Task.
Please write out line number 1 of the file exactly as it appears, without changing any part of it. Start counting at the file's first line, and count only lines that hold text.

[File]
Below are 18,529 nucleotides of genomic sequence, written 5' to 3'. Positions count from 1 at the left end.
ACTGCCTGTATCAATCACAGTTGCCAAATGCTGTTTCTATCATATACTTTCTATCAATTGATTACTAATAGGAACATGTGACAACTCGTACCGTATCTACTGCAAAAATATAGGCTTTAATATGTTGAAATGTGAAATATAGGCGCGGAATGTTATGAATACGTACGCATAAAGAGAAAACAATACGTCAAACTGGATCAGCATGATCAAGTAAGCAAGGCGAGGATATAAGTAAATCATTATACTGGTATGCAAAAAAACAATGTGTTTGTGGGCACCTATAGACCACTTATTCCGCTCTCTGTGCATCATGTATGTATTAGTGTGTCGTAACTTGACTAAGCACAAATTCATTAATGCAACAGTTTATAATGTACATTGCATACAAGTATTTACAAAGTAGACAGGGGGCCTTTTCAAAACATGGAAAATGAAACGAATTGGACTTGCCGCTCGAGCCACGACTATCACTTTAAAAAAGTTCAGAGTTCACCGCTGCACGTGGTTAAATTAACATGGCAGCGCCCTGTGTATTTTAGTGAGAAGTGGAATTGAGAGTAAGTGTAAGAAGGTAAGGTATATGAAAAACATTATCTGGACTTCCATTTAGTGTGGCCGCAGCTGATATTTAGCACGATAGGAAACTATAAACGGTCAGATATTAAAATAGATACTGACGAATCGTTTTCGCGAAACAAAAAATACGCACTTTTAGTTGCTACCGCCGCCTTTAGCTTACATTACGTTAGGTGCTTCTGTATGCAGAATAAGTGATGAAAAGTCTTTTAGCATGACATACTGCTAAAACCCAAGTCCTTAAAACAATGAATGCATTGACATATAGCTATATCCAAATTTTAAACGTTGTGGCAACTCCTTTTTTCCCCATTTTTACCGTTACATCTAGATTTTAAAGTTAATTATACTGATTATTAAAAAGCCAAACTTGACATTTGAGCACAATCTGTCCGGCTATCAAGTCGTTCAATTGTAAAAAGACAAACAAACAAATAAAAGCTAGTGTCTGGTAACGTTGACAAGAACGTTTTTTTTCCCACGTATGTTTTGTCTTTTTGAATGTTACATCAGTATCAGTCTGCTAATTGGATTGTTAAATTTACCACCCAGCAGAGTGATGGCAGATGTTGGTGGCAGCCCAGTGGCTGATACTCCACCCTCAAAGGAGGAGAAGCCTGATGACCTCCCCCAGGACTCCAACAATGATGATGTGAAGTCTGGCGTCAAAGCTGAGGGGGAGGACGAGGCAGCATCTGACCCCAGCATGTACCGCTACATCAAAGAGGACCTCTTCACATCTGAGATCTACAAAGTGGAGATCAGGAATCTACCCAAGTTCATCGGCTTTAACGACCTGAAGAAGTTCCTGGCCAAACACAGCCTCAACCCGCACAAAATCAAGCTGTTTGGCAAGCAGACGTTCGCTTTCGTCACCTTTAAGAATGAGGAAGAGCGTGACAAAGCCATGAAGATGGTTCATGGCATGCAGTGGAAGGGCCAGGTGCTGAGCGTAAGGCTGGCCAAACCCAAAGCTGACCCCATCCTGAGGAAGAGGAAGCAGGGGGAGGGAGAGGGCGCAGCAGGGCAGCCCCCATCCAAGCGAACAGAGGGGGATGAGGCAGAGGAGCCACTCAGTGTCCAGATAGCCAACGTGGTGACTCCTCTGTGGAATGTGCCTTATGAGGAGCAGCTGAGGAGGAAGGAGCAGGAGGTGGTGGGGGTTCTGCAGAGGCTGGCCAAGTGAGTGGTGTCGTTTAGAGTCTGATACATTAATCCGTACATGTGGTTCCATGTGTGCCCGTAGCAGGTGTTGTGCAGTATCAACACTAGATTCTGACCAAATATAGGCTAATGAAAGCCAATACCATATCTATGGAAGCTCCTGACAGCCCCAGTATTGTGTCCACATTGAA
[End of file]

Below are 18,529 nucleotides of genomic sequence, written 5' to 3'. Positions count from 1 at the left end.